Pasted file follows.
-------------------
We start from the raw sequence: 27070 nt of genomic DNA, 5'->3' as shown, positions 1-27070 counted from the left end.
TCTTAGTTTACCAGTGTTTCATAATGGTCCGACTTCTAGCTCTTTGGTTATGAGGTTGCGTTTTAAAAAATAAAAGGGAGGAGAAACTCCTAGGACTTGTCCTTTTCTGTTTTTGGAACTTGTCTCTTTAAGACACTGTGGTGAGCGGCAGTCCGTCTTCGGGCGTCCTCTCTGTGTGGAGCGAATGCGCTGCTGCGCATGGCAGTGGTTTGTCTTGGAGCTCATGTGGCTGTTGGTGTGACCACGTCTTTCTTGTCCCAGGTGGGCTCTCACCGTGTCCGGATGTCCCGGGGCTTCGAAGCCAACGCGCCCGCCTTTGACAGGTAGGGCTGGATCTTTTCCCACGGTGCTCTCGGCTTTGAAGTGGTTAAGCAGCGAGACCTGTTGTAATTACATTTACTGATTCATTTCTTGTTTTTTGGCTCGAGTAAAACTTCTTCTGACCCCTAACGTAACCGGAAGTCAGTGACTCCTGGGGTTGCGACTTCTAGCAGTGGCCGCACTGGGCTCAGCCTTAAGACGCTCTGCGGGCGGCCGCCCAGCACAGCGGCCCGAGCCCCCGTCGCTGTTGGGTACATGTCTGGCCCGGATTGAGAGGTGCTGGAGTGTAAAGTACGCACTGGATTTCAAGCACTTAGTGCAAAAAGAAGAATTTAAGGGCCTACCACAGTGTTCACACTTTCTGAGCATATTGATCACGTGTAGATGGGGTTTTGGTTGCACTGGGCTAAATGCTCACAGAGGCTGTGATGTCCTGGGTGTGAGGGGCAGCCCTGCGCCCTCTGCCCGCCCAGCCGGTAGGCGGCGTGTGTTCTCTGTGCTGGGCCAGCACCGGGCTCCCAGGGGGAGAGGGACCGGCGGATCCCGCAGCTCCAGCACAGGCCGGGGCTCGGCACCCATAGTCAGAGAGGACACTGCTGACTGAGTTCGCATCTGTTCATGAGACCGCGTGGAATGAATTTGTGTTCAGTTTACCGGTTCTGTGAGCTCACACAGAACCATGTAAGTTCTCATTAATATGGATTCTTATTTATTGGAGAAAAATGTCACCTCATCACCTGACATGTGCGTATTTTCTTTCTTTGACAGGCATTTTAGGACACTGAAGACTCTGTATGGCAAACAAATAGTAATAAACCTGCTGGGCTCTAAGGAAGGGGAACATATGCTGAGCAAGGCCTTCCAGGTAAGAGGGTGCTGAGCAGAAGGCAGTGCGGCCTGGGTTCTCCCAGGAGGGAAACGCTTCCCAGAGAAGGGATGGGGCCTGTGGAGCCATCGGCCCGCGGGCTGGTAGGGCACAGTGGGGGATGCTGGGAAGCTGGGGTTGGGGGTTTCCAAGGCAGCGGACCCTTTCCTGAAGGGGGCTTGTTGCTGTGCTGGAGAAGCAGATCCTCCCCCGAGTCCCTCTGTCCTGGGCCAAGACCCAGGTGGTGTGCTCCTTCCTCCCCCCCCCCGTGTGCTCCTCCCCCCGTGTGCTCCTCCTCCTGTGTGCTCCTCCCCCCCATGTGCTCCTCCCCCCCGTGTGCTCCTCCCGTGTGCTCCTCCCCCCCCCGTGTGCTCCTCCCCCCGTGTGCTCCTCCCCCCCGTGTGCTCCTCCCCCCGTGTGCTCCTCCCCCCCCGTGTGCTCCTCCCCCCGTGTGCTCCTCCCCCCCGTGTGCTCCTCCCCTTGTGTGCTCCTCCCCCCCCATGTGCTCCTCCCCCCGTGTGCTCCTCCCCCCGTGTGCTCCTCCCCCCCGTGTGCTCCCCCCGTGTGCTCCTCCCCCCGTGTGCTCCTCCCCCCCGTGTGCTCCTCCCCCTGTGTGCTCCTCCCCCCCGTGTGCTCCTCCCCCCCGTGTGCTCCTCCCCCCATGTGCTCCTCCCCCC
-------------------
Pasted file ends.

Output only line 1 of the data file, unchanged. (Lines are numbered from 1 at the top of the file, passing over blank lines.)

We start from the raw sequence: 27070 nt of genomic DNA, 5'->3' as shown, positions 1-27070 counted from the left end.